stays; buys; cries; receives (gets); reads; writes; feels; thinks (about); would like; invites; calls (on phone); does; hurts; wears; believes; should; shows; doesn’t know; happens; now/later; simple; maybe; looks (watches); may; heavy/light (easy/hard); only

III

pays attention to; pleases; tries; with/without; starts/stops; again; together; always/never; because; so that; sometimes; same/different; visits; looks like; belongs to; somebody/nobody; back; uses; before/after; understands; ready; becomes; forgets; his/her; still

IV

It depends; enough; like/prefer/most prefer; part; not yet; one more time; already; our; something; exactly; works; at; is missing; otherwise; lifts; fits; allows (lets); against; through; wanted; was able to; had to; would; would be; would have; every day; as soon as

V

except for; during/while; almost; lays/lies/puts; explains; tells (a story); really; leads; anyways; there; somewhere; since; meets; sends; although; especially; back; is happy about; looks forward to; feels; decides; Excuse me!; safe/dangerous; because of; remembers

One thing that was fun about list V is that before I finalized it, I went through all of the words on it with a German II class and asked them what they thought about each one.  To a bit of my surprise, they thought that all but six of them were solid choices that they wanted to be able to learn how to say them.  I took the six choices they rejected (stuff like “should have done” and “when/if”)and moved them to my next quarter’s list. I liked the negotiation and buy-in this created and will probably continue to work this way moving forward.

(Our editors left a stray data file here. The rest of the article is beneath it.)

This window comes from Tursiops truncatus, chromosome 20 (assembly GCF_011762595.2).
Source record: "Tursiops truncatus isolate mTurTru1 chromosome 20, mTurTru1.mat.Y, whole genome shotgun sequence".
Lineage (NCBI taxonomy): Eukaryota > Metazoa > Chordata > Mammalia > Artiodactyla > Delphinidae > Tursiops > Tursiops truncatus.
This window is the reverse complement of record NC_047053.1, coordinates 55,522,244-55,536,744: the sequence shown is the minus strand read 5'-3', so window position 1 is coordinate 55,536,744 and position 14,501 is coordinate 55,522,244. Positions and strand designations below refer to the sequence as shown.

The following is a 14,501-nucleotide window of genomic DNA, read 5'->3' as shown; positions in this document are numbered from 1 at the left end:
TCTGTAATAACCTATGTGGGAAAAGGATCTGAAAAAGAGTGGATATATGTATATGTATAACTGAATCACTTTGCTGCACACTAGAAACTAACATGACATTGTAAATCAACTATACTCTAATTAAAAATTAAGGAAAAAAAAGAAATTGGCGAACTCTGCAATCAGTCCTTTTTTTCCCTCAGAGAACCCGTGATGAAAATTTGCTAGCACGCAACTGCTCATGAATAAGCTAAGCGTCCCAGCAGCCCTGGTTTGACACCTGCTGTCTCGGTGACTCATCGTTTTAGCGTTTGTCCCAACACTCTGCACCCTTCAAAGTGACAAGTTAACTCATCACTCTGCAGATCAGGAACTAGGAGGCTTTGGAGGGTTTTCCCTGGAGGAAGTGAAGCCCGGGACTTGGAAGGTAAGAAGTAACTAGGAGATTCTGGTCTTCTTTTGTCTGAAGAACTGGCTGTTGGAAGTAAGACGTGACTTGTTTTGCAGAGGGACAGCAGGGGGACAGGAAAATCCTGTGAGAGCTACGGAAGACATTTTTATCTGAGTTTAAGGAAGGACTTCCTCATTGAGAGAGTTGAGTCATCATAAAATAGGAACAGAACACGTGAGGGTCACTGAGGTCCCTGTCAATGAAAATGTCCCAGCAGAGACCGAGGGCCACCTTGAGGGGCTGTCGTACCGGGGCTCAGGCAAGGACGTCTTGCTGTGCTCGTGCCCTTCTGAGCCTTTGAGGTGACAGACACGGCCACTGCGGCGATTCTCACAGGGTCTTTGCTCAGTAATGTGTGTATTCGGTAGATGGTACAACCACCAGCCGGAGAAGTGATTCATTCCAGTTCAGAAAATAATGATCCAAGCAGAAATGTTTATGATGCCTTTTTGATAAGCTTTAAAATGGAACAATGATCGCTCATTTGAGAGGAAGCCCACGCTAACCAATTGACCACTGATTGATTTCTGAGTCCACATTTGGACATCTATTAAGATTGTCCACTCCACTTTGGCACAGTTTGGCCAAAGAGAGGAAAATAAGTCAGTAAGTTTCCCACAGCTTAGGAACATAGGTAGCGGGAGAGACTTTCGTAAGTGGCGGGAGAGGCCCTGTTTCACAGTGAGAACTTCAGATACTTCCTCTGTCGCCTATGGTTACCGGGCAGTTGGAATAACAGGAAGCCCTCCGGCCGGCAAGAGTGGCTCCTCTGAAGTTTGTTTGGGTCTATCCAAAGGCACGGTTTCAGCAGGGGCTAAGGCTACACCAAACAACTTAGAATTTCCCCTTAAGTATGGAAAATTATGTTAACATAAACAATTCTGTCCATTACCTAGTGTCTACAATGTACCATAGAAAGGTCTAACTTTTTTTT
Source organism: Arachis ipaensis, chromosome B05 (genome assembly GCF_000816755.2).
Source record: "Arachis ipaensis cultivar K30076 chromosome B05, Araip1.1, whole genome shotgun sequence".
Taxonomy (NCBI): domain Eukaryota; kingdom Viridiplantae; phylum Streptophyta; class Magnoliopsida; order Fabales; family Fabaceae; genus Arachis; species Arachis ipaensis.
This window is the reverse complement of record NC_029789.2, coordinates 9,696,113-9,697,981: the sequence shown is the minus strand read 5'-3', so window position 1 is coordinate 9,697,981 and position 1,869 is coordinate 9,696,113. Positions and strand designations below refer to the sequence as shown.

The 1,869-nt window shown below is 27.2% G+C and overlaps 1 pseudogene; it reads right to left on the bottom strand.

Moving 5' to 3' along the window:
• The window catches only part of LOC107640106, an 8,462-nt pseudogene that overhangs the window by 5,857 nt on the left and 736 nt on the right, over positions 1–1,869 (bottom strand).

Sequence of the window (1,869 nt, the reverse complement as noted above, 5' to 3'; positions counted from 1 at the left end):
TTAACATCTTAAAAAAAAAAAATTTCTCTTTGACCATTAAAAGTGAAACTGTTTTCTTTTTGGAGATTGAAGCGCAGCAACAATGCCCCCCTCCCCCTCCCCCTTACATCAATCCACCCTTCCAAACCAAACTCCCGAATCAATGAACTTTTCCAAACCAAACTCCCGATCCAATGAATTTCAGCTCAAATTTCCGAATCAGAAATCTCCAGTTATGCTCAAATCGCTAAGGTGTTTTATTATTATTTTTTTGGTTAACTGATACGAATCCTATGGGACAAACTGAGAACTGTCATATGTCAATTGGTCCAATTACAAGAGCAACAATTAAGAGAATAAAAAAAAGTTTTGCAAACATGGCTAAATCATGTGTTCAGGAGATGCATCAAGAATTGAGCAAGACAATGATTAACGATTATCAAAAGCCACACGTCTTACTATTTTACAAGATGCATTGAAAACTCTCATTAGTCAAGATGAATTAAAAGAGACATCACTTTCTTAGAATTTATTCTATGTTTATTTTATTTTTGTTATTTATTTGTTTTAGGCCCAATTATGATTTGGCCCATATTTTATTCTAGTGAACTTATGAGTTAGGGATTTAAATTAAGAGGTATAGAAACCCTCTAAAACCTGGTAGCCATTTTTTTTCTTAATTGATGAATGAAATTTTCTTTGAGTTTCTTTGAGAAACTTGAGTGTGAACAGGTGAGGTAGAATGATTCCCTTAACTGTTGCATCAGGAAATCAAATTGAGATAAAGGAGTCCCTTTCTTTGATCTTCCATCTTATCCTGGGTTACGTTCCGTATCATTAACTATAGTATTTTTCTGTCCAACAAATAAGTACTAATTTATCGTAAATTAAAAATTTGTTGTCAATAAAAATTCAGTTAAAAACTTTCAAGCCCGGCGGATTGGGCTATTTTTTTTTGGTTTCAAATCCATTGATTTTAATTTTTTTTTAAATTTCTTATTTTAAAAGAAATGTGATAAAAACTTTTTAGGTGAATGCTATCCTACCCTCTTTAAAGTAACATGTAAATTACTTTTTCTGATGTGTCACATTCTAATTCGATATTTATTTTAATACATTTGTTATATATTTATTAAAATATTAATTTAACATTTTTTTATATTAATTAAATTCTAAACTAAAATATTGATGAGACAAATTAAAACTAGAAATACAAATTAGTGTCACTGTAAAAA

Carol Gaab’s elementary word list

I attended Carol’s elementary session and was struck by how that much young learners are like our older ones. Carol pointed out that the usual elementary lessons have limited time, so they absolutely must concentrate on these key words:

goes/went

likes/liked

eats/ate

wants/wanted

needs/needed

has/had

is able/could

sees/saw

there is/there was

says/said

looks for/looked for

It occurs to me that these are the words I need to be teaching every group first, whether they’re elementary or not.

Next Year’s Word Lists

This year I really enjoyed having a 25 word/phrase list for each quarter that my students were responsible from.  Because the words weren’t from the back of a chapter but rather high-frequency words, they allowed us to be talking about a wide range of topics and understand a wide range of readings by the end of the year.

The study stack flashcards I created each of my three word lists (I didn’t do word lists first quarter) are as follows:

List 1: http://www.studystack.com/flashcard-499290

List 2: http://www.studystack.com/flashcard-551711

List 3: http://www.studystack.com/flashcard-598137

For my upper level students, who also had to learn the past tense forms of the verbs in these lists, I have additional online flashcards.

So now going into next year, I have my lists fairly well down for my upcoming German I classes because we worked them out this year.  I think there are some words I’ll weed out (never really got that much burn from visits, spends time, actually, etc.), while other words surprised me by cropping up constantly (stays, collects, only, tries, happens, looks like, nobody, belongs to, etc.).

For me a good word to include in a list is one that is high-frequency and opens up new things to talk about.  Some words like collects, ready, and finished  I put in there because I can force myself to use those in class as part of the daily routines, and so they learn them as a matter of course.  Free shipping!  Other words I hear in a song or something I’m reading and am reminded that “Oh yeah, that does get used a lot in German”; this includes words such as belongs to, pleases, always, etc.

The biggest thing for me, however, comes in really listening to my students.  What are they trying to say but can’t?  What words do they always ask you how to say?  What English words keep getting said with a German accent that they try and sneak in there?  What words do they keep asking me to redefine, even though I thought we covered them already?